Denver, CO,
12
February
2018
|
04:44 PM
America/Denver

Medic Aid: The Pioneer Scripting Health-Care Reform

Stuart Portman draws on his well-rounded education to help lawmakers tackle hot-button issues in Washington, D.C.

When the longest-serving Republican senator in U.S. history needs help understanding health care, Orrin Hatch (R-Utah), 83, turns to a fresh-faced kid from St. Louis, who is young enough to be his grandson.

Stuart Portman (BA ’13), at just 27 years old, is the senator’s resident expert and most trusted voice on the hottest of hot-button issues: the Affordable Care Act, Medicaid and the Children’s Health Insurance Program, among other things.

“I have a 'train harder' mentality,” says Portman, who has worked in Hatch’s office for nearly three years. “I do a lot of reading. I do as much learning as I can. I feel like I need to earn the title of being a Medicaid expert so people will believe what I have to say, especially in a time that’s so political like this. It just means that I have to work a little harder.”

Luckily, Portman knows exactly what it’s like to have a lot on his plate.

Following in his older brother’s footsteps, Portman came to the University of Denver in 2009 to pursue a pre-med/political science double major. While on campus, he served as a senator in Undergraduate Student Government and used a work-study opportunity to get hands on experience in his field. He entered the University Honors Program simply because it had experts in philosophy, which he always wanted to study.

“I wanted to go to a place that values a more holistic perspective on what it means to be an academic person,” he says. “I had a wide array of interests, and there was no place else where I could find that blend like DU.”

He draws upon his diverse skill set every day. It’s the reason, he says, he’s been able to find success on Capitol Hill, where he started working immediately after receiving a master’s degree in public health from George Washington University.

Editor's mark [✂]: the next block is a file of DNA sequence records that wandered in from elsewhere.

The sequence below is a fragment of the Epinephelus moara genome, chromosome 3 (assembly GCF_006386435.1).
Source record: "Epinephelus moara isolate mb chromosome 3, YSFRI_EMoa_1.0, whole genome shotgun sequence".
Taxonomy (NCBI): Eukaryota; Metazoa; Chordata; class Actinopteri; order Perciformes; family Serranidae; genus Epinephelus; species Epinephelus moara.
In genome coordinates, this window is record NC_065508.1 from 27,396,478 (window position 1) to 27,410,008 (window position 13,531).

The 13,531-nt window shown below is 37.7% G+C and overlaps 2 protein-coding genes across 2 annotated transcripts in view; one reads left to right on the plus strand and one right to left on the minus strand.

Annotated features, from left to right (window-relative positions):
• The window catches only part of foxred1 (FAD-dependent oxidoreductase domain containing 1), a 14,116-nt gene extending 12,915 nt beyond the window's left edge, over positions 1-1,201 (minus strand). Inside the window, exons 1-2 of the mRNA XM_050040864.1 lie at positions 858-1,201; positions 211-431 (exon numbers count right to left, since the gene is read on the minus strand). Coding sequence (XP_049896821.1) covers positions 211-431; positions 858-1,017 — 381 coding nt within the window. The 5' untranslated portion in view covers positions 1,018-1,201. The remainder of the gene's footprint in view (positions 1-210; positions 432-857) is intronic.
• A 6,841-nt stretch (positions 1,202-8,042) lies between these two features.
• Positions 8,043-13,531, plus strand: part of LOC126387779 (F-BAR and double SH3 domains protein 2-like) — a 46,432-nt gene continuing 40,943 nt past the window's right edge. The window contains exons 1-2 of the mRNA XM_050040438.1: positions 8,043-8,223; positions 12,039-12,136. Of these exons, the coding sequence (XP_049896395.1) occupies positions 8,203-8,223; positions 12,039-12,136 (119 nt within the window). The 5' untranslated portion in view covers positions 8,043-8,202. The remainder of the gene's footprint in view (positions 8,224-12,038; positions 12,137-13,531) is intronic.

His science background builds trust and respect with industry leaders, while he credits the Honors Program with teaching him to keep his policy points, whenever possible, short and sweet. His time chairing the campus Diversity Summit taught him to navigate the political landscape and pursue the bipartisanship that has seemed so elusive recently.

“It was instrumental in my thinking,” says Portman, who also chaired the diversity committee in student government. “Everyone brings something different to the table when they talk about issues related to diversity. You can’t succeed if everyone in the room has the same opinion as you.”

With that in mind, Portman has played a pivotal role behind the scenes, working across the aisle, crafting bills designed to improve long-term health care systems for the neediest.

At the end of this Senate term, Hatch, who serves as the chamber’s president pro-tempore and chairs the finance committee, plans to retire. Portman doesn’t know where his path leads next, but he knows, at least, he’s on the right one.

“Someone has to be there to care,” he says. “I think my passion [for health-care policy] comes from these vulnerable people who are forgotten. This whole experience has been more invigorating than I ever thought.”